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An "Epidemic of Modernity" : Progressing towards a More Allergic World

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Phoebe Strom

on 19 November 2013

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Transcript of An "Epidemic of Modernity" : Progressing towards a More Allergic World

photo credit Nasa / Goddard Space Flight Center / Reto Stöckli
An "Epidemic of Modernity": Progressing towards a More Allergic World
More than a Sniffle

30-40% of the world’s population affected by allergic diseases
300 million individuals have asthma worldwide, a figure that could increase to 400 million by 2025 if trends continue.
Every year:
400 million suffer from allergic rhinitis, a risk factor for asthma.
200 to 250 million are affected by food allergies.
An estimated 250,000 avoidable deaths from asthma or allergy complications occur.

Pollution & Greater Use of Chemicals
The Hygiene Hypothesis
Improved sanitary conditions lead to fewer infections, disrupting natural balance of immune system and causing increased incidence of allergic diseases

Declining Biodiversity
Two factors:
Loss of biodiversity as a result of industrialization, factory farming, urban sprawl, etc.
Less exposure to nature and its biodiversity because of urbanization
Consequence:
People are simultaneously overexposed to allergens and underexposed to sensitivity-reducing organisms.
Climate Change
More CO2 -> more plant growth -> more pollen -> more allergies
Not only does increased CO2 cause plants to produce 3-4 times more pollen, the pollen itself is actually more allergenic.
Increased temperatures also lead to earlier and longer growing seasons causing greater exposure to these higher levels of allergens.
Just Another First World Problem?
Becoming more of a global issue due to Western outsourcing, rising industrialization, and spread of a growth-centered development paradigm
Represents environmental justice issue within developed nations
Caused by:

Common use of vaccines, antibiotics (in both agricultural and medical settings), and home cleaning products
Smaller family sizes
Urbanization
"Germophobic" mindset
Asthma and allergies are more common in Western countries and increase as nations become more urban and industrialized.
Asthma in the U.S.
1 in 12 diagnosed with asthma
28% increase from 2001-2011
As of 2009, about 20 million adults and more than 9 million children had asthma, compared to 9.5 million adults and slightly more than 5 million children in 1995.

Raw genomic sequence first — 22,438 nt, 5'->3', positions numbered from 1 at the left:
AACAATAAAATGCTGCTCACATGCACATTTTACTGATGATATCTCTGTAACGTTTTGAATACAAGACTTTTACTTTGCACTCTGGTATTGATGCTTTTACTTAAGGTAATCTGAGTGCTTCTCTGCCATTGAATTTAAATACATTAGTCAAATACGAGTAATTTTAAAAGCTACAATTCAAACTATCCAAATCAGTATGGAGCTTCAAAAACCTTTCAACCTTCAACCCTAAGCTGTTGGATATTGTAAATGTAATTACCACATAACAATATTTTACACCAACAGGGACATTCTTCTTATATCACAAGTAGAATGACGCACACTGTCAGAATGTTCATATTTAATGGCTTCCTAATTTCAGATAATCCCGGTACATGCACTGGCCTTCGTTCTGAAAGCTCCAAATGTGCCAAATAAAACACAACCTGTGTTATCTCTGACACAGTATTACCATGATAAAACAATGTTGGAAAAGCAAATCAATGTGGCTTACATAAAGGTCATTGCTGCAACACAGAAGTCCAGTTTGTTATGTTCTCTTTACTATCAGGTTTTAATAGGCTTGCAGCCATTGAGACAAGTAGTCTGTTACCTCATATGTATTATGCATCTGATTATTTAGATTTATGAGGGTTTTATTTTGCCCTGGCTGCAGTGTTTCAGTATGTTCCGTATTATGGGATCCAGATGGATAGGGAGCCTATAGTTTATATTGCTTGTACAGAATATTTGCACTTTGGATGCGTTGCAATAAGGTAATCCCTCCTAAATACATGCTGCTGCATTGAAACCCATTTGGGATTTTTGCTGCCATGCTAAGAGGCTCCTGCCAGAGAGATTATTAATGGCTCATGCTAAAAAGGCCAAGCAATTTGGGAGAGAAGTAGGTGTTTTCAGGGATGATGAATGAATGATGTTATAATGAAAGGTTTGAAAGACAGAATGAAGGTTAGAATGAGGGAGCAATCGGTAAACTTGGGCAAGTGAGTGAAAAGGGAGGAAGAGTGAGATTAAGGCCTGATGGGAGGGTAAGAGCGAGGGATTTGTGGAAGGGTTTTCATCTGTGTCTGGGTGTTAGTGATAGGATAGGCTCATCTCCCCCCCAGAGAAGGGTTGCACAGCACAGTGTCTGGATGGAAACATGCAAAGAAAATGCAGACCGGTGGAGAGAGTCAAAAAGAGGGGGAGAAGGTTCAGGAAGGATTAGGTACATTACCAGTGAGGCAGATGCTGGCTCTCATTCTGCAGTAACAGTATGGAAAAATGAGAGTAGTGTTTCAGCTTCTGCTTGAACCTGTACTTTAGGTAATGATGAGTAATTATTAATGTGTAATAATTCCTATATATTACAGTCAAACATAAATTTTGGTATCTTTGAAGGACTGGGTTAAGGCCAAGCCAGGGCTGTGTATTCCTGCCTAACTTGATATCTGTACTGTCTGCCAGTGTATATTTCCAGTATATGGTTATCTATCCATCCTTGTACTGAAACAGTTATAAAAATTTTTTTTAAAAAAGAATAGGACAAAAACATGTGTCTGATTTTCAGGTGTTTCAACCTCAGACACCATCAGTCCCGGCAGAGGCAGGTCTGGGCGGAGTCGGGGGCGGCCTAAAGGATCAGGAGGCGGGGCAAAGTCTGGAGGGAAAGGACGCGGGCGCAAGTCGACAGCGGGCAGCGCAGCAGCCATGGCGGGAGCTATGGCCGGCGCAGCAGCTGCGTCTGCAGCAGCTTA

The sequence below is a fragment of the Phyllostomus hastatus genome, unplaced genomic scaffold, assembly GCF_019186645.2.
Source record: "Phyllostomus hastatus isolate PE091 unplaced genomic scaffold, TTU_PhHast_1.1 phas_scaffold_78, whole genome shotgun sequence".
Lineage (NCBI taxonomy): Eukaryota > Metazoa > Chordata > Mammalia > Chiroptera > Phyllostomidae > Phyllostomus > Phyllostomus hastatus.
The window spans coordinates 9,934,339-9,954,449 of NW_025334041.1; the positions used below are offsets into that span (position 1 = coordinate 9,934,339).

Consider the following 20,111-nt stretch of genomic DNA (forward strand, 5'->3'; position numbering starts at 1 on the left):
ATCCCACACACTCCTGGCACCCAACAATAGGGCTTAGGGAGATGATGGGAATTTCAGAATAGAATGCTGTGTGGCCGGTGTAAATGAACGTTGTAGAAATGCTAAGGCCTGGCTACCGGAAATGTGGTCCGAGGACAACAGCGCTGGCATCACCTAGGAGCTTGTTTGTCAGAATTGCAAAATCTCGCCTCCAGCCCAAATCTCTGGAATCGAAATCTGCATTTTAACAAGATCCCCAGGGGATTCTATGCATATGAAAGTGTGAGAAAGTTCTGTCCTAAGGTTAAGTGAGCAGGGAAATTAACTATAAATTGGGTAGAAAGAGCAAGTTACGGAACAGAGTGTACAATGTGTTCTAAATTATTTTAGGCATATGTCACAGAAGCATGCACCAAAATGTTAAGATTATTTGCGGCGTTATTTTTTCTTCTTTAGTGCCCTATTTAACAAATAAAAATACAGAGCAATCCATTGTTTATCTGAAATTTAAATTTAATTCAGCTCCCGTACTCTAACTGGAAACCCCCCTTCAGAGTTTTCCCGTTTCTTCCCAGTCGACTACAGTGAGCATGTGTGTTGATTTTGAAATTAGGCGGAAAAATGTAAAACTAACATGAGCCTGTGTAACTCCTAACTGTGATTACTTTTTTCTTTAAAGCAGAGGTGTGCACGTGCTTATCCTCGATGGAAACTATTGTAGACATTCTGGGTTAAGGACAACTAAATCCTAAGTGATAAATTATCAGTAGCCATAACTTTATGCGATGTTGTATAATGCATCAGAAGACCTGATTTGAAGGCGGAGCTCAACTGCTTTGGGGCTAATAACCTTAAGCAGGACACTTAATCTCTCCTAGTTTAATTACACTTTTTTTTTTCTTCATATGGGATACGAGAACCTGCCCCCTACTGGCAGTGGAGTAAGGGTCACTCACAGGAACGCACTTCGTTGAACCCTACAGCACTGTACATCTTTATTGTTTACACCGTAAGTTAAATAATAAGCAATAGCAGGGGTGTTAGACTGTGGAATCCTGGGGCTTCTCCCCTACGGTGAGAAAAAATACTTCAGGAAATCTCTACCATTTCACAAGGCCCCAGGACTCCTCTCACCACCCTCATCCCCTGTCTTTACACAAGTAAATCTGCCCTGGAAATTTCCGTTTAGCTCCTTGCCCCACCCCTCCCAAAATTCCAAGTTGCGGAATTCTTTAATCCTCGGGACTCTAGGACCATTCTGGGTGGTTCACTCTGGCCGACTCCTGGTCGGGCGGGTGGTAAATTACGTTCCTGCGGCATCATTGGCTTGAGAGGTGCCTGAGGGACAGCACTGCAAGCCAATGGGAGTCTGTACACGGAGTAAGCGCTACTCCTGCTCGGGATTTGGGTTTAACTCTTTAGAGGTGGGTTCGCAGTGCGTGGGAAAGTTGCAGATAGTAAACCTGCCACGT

Allergies in the U.S.
54.3% test positive to one or more allergens, which is 2-5 times higher (depending on the allergen) to the allergy rates between 1976-1980.
Food allergies among children increased approximately 50% between 1997 and 2011.
1 in 5 Americans suffers from allergies or asthma symptoms, and the number is increasing exponentially each year.
This problem remains as urgent today as it did when it was first recognized in the late 60s and early 70s.

Antibiotic use during pregnancy is a key predictor of childhood allergies or asthma. In a recent study, even one course of antibiotics increased risk of asthma by 60%, eczema by 12%, and allergic rhinitis by 43%.
Heavy downpours & rising air temperature foster the growth of mold and other fungi.
Extreme weather (e.g. hurricanes) causes allergens and chemicals to enter air and water in large amounts.
Other Factors Related to Climate Change
Most Directly Implicated Chemicals
Polycyclic aromatic hydrocarbons (PAHs)
Propylene glycol and glycol ethers (PGEs)
Dichlorophenols (DCPs)
Most pesticides & herbicides
Sulfites
Multiple Chemical Sensitivity
First articulated by allergist Theron G. Randolph in the 1950s as a "failure to adapt to modern-day synthetic chemicals"
Not officially recognized as a distinct physical disorder
1/3 of people working in sealed buildings claim to be sensitive to one or more common chemicals.
Must be understood as complex manifestations of environmental, social, political, and economic factors, not just genetic flukes
More research necessary
Differentiation between treatments and cures

Hidden Consequences
Healthcare costs
Lost productivity
Linked to other diseases and health conditions like obesity, autoimmune disorders, ADHD, and depression
Effect on educational achievement
Higher ozone concentrations and ground-level ozone smog (especially in the summer) make it difficult to breathe.
GMOs
The incorporation of GMOs into the majority of our food supply has ensured consistent exposure to specific, modified strains of crops.
Imported genes can produce new allergens .
The process of genetic engineering can damage or alter existing genes and their allergenic expression.
Research is limited, the topic is controversial, and many dismiss concerns as unfounded or disproven.
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